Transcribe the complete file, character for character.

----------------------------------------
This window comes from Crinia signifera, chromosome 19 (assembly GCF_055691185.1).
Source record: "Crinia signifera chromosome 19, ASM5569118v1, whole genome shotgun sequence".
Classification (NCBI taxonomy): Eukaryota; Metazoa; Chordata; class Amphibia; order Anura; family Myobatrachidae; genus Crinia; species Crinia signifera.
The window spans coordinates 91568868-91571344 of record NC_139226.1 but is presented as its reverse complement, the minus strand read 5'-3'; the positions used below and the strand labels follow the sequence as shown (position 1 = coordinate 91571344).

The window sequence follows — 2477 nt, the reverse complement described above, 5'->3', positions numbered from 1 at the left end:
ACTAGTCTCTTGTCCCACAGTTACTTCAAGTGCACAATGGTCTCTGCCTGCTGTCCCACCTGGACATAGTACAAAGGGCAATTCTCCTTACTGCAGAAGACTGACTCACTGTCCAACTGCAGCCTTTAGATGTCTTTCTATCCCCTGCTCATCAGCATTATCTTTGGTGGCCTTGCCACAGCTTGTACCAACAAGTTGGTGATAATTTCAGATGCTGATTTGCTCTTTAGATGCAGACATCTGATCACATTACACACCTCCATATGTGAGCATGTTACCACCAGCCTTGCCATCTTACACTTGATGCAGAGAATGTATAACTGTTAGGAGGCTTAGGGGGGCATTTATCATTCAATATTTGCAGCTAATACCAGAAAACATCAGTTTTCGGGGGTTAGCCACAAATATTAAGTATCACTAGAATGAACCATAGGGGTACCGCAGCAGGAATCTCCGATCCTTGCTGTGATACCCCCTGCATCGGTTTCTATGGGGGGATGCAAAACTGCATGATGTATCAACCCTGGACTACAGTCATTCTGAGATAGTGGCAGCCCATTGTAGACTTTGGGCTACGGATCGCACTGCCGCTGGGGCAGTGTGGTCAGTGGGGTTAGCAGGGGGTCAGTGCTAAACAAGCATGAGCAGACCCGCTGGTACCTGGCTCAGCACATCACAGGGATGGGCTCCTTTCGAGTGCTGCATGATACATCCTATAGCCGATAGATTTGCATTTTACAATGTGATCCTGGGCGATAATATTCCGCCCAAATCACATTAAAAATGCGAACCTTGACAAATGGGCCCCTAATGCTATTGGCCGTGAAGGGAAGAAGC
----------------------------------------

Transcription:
This window comes from Crinia signifera, chromosome 19 (assembly GCF_055691185.1).
Source record: "Crinia signifera chromosome 19, ASM5569118v1, whole genome shotgun sequence".
Classification (NCBI taxonomy): Eukaryota; Metazoa; Chordata; class Amphibia; order Anura; family Myobatrachidae; genus Crinia; species Crinia signifera.
The window spans coordinates 91568868-91571344 of record NC_139226.1 but is presented as its reverse complement, the minus strand read 5'-3'; the positions used below and the strand labels follow the sequence as shown (position 1 = coordinate 91571344).

The window sequence follows — 2477 nt, the reverse complement described above, 5'->3', positions numbered from 1 at the left end:
ACTAGTCTCTTGTCCCACAGTTACTTCAAGTGCACAATGGTCTCTGCCTGCTGTCCCACCTGGACATAGTACAAAGGGCAATTCTCCTTACTGCAGAAGACTGACTCACTGTCCAACTGCAGCCTTTAGATGTCTTTCTATCCCCTGCTCATCAGCATTATCTTTGGTGGCCTTGCCACAGCTTGTACCAACAAGTTGGTGATAATTTCAGATGCTGATTTGCTCTTTAGATGCAGACATCTGATCACATTACACACCTCCATATGTGAGCATGTTACCACCAGCCTTGCCATCTTACACTTGATGCAGAGAATGTATAACTGTTAGGAGGCTTAGGGGGGCATTTATCATTCAATATTTGCAGCTAATACCAGAAAACATCAGTTTTCGGGGGTTAGCCACAAATATTAAGTATCACTAGAATGAACCATAGGGGTACCGCAGCAGGAATCTCCGATCCTTGCTGTGATACCCCCTGCATCGGTTTCTATGGGGGGATGCAAAACTGCATGATGTATCAACCCTGGACTACAGTCATTCTGAGATAGTGGCAGCCCATTGTAGACTTTGGGCTACGGATCGCACTGCCGCTGGGGCAGTGTGGTCAGTGGGGTTAGCAGGGGGTCAGTGCTAAACAAGCATGAGCAGACCCGCTGGTACCTGGCTCAGCACATCACAGGGATGGGCTCCTTTCGAGTGCTGCATGATACATCCTATAGCCGATAGATTTGCATTTTACAATGTGATCCTGGGCGATAATATTCCGCCCAAATCACATTAAAAATGCGAACCTTGACAAATGGGCCCCTAATGCTATTGGCCGTGAAGGGAAGAAGC